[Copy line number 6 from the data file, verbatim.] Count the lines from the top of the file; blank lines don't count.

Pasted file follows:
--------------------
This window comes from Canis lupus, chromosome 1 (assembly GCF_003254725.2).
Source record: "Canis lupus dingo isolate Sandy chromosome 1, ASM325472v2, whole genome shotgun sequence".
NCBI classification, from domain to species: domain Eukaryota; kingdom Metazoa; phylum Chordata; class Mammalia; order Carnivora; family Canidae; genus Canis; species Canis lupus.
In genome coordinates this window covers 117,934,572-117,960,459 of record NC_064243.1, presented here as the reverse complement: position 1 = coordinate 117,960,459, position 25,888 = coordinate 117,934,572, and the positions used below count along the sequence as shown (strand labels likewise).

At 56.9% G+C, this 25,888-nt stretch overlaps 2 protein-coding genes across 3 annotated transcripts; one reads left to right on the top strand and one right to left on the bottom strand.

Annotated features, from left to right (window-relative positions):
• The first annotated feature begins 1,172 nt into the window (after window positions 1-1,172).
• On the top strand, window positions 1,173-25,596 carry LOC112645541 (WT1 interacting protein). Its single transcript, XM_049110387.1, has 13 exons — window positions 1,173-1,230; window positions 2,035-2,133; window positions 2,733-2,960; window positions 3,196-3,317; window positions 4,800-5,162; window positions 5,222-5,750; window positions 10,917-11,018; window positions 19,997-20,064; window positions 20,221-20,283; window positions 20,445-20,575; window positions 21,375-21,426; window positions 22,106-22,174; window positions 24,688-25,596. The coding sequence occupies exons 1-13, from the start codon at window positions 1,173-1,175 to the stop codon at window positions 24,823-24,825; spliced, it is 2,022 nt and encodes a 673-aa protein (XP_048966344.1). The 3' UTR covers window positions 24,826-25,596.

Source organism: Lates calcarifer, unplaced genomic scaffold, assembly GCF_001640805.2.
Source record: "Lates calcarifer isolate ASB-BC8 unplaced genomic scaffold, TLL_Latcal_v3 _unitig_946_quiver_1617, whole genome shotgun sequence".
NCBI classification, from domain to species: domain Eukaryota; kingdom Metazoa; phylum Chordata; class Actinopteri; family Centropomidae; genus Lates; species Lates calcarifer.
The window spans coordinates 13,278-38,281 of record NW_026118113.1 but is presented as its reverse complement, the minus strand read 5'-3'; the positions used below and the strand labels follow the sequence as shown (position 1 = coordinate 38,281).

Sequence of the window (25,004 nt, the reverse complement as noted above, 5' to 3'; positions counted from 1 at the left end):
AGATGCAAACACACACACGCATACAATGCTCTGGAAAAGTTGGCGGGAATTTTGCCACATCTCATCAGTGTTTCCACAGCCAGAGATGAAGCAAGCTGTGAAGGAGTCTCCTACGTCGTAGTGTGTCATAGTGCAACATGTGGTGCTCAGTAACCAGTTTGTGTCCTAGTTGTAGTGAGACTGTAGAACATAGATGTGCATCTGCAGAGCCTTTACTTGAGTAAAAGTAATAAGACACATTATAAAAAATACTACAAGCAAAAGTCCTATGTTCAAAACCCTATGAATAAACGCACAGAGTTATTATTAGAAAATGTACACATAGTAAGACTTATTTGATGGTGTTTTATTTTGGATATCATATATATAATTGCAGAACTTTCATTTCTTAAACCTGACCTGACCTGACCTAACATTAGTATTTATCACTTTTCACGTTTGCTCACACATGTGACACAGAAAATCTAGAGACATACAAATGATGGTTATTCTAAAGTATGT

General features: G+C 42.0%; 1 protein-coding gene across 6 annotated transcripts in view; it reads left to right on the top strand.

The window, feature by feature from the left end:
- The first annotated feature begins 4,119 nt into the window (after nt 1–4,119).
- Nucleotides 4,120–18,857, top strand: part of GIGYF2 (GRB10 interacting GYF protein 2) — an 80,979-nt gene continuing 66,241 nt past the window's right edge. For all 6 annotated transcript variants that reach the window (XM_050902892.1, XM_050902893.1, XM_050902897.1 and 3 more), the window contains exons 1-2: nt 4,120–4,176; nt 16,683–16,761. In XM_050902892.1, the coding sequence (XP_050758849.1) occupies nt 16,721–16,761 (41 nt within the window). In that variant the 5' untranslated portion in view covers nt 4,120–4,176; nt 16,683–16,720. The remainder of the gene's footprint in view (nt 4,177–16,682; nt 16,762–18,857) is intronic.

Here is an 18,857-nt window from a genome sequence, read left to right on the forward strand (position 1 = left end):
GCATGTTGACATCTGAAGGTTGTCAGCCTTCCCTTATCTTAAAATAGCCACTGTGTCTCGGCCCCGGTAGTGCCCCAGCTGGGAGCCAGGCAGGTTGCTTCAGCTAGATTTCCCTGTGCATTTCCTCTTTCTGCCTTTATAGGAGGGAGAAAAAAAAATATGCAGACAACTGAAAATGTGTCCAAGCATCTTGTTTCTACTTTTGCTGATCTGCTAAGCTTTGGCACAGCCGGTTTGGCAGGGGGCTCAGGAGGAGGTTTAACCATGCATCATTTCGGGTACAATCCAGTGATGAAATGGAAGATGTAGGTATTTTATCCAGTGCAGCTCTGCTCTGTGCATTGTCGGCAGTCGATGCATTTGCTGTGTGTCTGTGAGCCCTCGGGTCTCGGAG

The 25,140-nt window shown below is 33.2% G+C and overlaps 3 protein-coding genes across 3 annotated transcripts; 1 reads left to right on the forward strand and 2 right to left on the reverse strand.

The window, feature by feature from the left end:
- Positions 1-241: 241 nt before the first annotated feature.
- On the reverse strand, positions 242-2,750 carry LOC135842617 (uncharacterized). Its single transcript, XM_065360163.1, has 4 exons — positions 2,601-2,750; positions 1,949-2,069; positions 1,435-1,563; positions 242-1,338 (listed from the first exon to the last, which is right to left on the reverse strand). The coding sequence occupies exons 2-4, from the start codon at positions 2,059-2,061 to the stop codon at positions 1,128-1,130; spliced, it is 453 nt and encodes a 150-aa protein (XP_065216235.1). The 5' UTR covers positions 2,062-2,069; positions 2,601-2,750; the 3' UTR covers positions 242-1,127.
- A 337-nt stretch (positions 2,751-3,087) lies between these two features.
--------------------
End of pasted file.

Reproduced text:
Annotated features, from left to right (window-relative positions):